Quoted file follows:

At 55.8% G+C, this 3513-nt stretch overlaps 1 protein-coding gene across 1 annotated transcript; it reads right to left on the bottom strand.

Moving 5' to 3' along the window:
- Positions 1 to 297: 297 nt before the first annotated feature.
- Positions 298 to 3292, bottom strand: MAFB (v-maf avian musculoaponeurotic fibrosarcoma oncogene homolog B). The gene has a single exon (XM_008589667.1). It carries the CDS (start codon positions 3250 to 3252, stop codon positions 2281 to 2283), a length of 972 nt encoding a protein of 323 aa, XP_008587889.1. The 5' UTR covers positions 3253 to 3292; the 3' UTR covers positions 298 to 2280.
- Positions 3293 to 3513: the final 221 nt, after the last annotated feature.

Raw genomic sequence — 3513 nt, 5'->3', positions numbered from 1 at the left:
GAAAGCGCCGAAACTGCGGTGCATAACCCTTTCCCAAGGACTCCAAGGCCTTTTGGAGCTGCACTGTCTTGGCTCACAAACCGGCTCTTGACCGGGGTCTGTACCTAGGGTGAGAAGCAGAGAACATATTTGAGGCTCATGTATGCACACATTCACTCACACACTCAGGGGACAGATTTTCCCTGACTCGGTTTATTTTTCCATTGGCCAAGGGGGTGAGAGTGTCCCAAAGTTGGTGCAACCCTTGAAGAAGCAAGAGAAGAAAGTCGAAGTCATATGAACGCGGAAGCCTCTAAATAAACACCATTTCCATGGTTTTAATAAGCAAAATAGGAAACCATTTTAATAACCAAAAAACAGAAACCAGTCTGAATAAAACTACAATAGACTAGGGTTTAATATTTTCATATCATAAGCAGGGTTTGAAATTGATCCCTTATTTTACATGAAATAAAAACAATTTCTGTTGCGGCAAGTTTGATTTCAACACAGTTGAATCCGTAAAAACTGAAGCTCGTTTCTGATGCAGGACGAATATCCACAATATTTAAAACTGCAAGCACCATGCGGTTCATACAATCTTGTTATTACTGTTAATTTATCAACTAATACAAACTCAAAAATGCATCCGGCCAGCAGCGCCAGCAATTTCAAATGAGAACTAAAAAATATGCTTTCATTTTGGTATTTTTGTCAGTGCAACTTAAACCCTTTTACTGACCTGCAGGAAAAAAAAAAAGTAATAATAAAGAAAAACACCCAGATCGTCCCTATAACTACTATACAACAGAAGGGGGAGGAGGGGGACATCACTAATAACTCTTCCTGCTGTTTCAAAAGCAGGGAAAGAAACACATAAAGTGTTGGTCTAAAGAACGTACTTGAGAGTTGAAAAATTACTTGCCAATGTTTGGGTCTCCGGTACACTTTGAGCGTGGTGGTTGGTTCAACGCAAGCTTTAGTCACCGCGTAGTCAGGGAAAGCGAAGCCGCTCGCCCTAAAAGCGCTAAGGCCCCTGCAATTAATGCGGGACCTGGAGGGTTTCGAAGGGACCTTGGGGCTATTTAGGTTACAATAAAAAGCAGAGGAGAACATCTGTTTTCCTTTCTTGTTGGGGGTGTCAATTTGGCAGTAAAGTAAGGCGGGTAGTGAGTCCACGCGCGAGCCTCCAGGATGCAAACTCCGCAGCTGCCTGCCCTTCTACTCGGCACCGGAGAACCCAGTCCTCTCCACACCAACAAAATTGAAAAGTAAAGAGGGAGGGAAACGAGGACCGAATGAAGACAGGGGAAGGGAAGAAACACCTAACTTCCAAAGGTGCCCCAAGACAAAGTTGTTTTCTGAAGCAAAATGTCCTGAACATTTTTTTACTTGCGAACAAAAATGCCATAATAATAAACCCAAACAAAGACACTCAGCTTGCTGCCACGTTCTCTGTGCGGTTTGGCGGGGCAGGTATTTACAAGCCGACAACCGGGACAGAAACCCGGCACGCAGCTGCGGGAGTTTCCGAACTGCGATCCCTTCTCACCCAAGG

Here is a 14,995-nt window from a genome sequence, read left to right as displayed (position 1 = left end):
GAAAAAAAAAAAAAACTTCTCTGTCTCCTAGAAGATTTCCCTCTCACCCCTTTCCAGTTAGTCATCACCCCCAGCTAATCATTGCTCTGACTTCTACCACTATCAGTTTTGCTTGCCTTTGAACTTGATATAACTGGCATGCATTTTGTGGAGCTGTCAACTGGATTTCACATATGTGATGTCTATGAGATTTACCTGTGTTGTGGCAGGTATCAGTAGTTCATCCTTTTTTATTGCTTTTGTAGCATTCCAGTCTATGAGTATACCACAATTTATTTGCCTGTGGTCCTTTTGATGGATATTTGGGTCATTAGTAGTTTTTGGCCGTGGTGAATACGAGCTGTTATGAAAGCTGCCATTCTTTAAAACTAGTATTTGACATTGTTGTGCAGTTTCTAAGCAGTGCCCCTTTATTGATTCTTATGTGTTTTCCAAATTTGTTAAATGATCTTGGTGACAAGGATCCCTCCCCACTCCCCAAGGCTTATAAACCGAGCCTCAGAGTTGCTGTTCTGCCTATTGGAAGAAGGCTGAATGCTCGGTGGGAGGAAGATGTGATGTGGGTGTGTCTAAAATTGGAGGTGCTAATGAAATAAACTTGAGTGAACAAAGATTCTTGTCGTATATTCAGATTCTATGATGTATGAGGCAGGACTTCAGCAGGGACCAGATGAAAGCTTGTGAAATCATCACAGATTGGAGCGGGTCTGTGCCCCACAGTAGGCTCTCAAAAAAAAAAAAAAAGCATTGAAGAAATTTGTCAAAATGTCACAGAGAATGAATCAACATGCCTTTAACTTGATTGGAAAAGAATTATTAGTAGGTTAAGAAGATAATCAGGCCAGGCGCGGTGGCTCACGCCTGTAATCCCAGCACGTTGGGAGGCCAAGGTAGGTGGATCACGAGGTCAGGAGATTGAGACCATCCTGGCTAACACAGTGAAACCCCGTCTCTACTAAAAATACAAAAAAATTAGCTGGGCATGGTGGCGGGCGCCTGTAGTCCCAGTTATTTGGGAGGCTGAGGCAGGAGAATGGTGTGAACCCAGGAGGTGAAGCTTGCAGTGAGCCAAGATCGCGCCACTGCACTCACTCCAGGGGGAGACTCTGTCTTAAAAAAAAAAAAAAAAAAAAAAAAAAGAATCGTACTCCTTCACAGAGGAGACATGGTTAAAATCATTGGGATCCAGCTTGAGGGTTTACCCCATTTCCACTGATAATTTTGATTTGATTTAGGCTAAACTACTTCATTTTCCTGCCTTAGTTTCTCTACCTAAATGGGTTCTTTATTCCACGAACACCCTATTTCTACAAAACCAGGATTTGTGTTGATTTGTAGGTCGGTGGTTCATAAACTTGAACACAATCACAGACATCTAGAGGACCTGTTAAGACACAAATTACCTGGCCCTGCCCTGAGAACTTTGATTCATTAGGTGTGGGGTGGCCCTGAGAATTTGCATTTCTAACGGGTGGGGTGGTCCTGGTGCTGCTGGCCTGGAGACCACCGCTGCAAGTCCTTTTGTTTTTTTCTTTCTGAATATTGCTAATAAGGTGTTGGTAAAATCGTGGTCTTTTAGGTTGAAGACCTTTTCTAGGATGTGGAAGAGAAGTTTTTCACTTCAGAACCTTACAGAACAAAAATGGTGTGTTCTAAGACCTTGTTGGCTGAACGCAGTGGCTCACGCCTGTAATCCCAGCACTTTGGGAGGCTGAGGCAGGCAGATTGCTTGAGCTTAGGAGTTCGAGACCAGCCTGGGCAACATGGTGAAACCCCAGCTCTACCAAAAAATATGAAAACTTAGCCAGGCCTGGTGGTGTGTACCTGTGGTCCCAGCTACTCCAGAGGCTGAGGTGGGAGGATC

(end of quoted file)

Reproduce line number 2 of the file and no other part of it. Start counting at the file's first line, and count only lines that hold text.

Moving 5' to 3' along the window: